Book Review ~ Born On The Fourth Of July by Ron Kovic

Born on the Fourth of July

Summary from Wikipedia ~  is the best-selling autobiography of Ron Kovic, a paralyzed Vietnam War veteran who became an anti-war activist. Kovic was born on July 4, 1946, and his book’s ironic title echoed a famous line from George M. Cohan’s patriotic 1904 song, “The Yankee Doodle Boy” (also known as “Yankee Doodle Dandy”). The book was adapted into a 1989 Academy Award winning film of the same name co-written by Oliver Stone and Ron Kovic, starring Tom Cruise as Kovic.

 I had been wanting to watch Born On The Fourth Of July again and for the first time in twenty years (it came out in 1989!) lately but instead I decided to read the book first and then watch the Academy Award winning movie.  I’m glad I did!  Ron Kovic retells his childhood, high school years as a competitive wrestler, his dreams and hopes of becoming a great Marine and then the transformative years he endured in the U.S. Marine Corps while fighting for his beloved country in Vietnam.  Transformative is the word I choose to describe those years Ron Kovic trained, fought, gave three-quarters of his body for his country in a war zone thirteen thousand miles from the land he loved and then fought against his fellow Americans for the respect and care he, as a Vietnam Vet, deserved but wasn’t receiving. 

Ron Kovic states in the introduction of his heartbreaking, stoic and memorable memoir that he wrote Born On The Fourth Of July in “one month, three weeks, and two days, on a forty-two-dollar manual typewriter.”  I can’t imagine how liberating, horrific, sad and therapeutic it must have been for Kovic to sit in his wheel chair and type his life onto blank pages.  Maybe he didn’t realize that thousands of readers would be looking into his soul when they read those very words one day and then years later when his life would be replayed on the silver screen by a firecracker and knock-out actor named Tom Cruise.  I’m so glad that Kovic decided to but his thoughts, memories and opinions on paper.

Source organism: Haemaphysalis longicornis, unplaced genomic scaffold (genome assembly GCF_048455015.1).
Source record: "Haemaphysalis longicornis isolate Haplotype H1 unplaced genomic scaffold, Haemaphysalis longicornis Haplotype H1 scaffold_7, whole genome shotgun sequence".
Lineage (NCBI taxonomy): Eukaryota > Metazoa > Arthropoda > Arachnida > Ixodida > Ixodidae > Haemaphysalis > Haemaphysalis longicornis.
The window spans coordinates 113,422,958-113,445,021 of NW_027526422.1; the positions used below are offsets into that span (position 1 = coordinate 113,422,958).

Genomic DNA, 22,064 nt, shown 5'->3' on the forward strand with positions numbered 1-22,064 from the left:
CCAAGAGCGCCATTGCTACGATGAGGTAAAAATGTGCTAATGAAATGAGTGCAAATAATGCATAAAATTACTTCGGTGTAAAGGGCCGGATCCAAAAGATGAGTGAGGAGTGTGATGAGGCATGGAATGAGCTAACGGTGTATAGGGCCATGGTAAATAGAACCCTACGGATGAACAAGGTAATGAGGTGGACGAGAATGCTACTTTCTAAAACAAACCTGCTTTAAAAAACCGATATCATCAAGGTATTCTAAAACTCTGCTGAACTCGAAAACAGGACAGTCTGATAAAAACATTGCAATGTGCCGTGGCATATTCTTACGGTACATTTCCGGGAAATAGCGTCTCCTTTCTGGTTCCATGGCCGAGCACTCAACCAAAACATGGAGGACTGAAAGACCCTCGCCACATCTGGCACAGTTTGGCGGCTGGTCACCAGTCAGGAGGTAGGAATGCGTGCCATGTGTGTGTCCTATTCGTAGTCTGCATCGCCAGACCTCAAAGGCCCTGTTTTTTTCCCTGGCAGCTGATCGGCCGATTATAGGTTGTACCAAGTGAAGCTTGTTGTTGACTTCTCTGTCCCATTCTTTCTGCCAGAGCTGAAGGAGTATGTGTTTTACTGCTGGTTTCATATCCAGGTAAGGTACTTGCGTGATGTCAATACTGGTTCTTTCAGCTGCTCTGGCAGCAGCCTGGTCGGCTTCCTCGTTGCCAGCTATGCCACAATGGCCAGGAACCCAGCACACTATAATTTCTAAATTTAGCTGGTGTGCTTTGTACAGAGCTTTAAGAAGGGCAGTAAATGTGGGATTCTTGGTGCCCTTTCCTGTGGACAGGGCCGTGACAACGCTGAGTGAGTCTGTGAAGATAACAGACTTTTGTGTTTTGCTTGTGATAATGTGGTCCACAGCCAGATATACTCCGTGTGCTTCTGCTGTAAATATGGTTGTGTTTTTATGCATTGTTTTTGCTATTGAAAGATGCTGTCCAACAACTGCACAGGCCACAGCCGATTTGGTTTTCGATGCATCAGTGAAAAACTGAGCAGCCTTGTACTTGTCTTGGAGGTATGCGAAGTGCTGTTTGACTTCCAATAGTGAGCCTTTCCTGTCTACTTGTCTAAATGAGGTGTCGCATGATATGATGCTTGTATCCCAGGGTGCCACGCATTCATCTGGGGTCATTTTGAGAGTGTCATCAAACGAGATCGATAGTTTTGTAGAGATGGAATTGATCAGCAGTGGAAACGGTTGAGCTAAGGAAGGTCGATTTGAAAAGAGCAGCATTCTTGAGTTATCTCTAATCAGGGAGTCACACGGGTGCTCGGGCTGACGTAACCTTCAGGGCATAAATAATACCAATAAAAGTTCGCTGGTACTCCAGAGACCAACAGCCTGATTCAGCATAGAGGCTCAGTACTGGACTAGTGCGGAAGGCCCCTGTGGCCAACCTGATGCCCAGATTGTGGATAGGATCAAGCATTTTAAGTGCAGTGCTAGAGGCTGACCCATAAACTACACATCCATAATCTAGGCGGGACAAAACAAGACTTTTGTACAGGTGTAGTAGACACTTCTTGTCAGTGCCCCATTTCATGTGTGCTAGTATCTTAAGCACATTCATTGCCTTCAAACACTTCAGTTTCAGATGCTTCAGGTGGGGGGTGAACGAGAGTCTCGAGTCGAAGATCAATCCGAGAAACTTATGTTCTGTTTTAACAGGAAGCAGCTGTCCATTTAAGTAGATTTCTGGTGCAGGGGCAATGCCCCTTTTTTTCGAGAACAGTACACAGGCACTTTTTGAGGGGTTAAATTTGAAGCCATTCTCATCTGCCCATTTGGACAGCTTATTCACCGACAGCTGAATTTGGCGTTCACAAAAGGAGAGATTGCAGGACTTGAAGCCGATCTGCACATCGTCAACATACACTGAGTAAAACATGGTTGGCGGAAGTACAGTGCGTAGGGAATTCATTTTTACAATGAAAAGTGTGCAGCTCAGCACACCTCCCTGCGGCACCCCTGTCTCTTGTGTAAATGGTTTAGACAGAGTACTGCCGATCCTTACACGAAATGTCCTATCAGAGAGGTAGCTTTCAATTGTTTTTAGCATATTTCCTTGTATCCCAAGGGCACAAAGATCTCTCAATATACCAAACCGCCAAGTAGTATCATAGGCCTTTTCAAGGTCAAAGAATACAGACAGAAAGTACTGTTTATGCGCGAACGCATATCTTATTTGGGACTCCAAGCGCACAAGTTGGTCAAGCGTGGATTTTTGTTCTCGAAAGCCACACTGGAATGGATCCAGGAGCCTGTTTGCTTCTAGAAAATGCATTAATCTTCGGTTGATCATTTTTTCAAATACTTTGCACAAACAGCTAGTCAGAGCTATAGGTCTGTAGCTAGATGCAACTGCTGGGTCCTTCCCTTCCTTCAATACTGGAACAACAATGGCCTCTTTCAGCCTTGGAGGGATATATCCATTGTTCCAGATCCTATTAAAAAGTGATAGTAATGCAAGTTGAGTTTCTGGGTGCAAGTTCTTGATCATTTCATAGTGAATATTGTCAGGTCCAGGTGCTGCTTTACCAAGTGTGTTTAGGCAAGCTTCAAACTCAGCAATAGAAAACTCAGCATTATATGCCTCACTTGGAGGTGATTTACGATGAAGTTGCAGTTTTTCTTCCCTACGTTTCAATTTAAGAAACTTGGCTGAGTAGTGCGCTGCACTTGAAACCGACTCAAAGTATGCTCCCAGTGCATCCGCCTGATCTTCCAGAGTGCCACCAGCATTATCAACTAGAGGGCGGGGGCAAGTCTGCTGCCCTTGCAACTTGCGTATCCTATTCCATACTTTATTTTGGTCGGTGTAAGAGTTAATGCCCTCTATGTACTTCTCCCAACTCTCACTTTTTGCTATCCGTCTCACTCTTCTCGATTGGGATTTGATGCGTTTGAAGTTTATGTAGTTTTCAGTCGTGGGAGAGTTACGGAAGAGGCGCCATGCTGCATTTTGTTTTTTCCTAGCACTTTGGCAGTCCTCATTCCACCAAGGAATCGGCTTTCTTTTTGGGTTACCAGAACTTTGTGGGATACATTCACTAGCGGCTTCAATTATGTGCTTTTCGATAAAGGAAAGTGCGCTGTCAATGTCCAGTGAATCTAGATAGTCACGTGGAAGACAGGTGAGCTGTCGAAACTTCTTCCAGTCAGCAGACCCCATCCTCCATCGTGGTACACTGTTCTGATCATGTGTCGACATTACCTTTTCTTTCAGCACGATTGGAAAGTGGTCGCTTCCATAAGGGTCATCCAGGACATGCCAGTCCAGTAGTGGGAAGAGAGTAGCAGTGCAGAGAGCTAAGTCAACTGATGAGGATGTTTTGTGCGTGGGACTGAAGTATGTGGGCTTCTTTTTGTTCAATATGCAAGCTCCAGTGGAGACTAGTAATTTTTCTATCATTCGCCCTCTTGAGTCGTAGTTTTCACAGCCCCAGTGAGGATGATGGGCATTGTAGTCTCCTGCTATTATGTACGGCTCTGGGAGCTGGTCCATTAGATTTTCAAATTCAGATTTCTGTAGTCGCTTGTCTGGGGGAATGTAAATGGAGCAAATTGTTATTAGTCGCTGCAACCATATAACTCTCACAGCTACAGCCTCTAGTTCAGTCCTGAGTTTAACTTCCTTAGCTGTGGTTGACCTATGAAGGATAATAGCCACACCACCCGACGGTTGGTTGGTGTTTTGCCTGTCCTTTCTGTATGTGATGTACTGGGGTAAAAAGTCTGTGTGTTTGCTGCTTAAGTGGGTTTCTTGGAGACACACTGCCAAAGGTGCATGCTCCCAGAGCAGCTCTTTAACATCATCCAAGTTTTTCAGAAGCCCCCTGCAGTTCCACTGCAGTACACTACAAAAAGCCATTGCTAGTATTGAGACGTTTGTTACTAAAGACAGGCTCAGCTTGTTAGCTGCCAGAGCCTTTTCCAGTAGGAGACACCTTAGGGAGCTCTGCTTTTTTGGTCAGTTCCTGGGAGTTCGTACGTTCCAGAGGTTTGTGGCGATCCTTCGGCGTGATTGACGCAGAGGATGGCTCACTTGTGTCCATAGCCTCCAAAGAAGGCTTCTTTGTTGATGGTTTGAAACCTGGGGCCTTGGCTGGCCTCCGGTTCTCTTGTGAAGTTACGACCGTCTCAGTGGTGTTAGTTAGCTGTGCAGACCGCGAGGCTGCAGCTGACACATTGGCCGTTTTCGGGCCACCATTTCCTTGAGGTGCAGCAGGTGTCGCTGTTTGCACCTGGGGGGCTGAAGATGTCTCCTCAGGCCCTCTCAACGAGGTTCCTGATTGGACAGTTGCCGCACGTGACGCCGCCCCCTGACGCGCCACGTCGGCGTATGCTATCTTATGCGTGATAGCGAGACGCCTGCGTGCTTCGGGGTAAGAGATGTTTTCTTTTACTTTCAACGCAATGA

The layout is nicely done with plenty of time and detail taken for each aspect of Kovic’s life.  The book is a quick read but I enjoyed savoring every word and letting the scenes play out in my imagination.   The reader gets to know Kovic as a child with patriotic dreams that blossom early in his mind and heart.  Dreams that lead him to join the U.S. Marine Corps and then to the jungles, rice fields and beaches of Vietnam.  It’s there where his adult story begins.  It may be tough to read for the weak stomach readers out there but Kovic’s descriptions of life, battle, death and pain in Vietnam are very vivid.  His use of imagery was so brilliant in my mind’s eye. 

After Kovic sustains the devastating wounds to his psyche and later to his body that leave him without the use of his body from the chest down the horrors truly begin for him.  He is sent to a VA Hospital in Bronx, NY for treatment and recovery.  The conditions in that hospital are worse than hell on earth.  The fact that Kovic’s beloved government and country weren’t supplying the funds necessary to help the wounded of a war it continually funded blew his mind.  Kovic eventually made it part of his life’s work to speak out against the ill-treatment of U.S. Veterans in VA hospitals and the conditions they were helplessly forced to endure.